They formed a straight line in front of me. An explosion of sparks and light revealed people with wings. They were women and men dressed in fancy clothing. It reminded me of Cinderella and the ball. Beautiful, colorful dresses and shirts, fancy hairdos, glittering jewels. Pointed ears and wings.
They went into a deep bow in front of me, their foreheads touching the vivid green grass under my feet.
My stomach twisted with anxiety. Where was I? Why was I dressed in fancy clothing and why were these people with wings bowing to me?
Me. Maria. Daughter of Alex and Corinne. Sister of Jane.
Lover of summer…
The woman turned to me, a bright smile upon her face. She glowed with golden light. “I assume you are confused, dear.” Her voice was melodic and so soothing. I relaxed a bit. “I have waited for you to return to me for many, many years.”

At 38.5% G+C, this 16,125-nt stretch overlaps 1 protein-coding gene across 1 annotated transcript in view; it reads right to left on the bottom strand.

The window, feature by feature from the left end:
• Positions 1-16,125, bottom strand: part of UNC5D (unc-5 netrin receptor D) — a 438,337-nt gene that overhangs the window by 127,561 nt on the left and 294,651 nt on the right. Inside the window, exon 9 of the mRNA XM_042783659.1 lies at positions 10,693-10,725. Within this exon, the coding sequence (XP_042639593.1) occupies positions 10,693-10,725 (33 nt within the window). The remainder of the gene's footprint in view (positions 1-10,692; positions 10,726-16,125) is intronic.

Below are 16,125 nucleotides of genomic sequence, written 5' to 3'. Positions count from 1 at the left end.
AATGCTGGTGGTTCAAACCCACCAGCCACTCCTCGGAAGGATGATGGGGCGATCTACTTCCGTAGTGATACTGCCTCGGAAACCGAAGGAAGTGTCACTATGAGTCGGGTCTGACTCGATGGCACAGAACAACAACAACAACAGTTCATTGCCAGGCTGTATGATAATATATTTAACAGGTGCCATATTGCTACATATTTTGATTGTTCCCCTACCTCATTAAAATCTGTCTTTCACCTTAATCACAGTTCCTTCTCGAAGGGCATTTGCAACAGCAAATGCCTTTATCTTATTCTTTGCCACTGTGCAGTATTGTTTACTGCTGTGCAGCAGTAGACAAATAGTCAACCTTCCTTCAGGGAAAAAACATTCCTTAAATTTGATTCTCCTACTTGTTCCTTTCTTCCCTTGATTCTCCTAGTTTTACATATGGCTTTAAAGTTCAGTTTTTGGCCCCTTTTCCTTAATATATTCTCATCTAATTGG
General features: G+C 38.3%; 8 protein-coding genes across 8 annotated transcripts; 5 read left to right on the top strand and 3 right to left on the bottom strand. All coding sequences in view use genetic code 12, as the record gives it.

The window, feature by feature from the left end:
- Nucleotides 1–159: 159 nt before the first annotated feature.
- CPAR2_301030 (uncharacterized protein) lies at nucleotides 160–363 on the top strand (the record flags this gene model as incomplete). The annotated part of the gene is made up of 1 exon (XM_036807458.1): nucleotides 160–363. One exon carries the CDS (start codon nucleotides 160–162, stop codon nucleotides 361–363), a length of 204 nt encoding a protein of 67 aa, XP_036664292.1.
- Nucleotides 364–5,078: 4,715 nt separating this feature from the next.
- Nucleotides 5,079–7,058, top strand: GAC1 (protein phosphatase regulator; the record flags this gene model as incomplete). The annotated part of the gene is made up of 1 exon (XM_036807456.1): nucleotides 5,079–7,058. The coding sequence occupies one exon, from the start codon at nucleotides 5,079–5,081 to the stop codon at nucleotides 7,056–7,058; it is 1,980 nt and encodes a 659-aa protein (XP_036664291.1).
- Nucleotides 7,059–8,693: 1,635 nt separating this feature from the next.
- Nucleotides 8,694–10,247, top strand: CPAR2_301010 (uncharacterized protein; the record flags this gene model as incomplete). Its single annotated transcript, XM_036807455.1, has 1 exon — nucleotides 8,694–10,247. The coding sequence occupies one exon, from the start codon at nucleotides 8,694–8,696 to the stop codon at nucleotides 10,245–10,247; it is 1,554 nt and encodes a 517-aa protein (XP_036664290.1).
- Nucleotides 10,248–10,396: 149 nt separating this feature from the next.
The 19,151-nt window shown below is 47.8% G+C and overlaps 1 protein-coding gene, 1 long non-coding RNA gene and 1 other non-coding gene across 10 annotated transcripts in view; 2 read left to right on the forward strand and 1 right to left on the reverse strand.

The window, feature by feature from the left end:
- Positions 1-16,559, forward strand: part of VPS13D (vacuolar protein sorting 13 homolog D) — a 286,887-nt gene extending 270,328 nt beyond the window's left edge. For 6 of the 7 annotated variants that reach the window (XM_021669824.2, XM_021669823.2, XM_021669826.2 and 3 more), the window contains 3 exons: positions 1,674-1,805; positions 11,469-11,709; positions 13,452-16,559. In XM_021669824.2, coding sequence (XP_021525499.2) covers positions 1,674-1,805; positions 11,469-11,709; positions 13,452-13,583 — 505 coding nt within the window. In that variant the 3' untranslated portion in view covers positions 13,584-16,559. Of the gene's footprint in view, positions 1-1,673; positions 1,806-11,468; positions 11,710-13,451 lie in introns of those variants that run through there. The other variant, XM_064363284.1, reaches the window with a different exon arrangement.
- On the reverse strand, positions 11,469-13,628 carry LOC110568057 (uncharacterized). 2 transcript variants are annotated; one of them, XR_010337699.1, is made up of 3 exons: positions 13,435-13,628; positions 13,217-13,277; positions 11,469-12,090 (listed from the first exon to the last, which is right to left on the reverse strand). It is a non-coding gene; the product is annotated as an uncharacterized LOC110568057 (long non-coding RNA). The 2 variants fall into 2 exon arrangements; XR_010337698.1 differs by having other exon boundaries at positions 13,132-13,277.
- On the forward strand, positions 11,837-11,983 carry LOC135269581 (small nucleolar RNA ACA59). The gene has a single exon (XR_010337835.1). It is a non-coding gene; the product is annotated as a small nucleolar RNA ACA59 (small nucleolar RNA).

The anxiety came back a hundredfold, my stomach twisting itself into knots. “What? I can’t return to you if I’ve…never left.” I would’ve remembered this place and all the people. And the lights.
The woman chuckled. “You do not remember, dear, but this was your home. You were born here, but an unfortunate accident took you away from us. We have mourned your absence every year about this time, when you first disappeared. We have been calling for you.”
My eyes narrowed. Something felt wrong. “Who are you?”
The woman stood and came closer to me. She reached out with glowing hands and took mine in them, that zing stronger than ever. She felt familiar. She tipped my chin up so we were eye-to-eye. Her eyes reminded me of rubies, the red so pure and vivid.
I remembered my eyes. They were brown, but they had the thinnest edges of red.
“Dear, I am your mother. My name is Sorcha. I am the Queen of the Summer Court of Faerie.” She swept her arm outward, indicating the people still bowed. “And these are our people.” Her eyes met mine, and the world spun. “Tell them to rise. You are their Princess, my heir to the throne.”
Her voice seemed so far away. The lights blurred in front of me, a kaleidoscope of color. Voices whispered in my ears, and hands reached out to touch me.
I backed away, frantically trying to remember how I’d gotten here.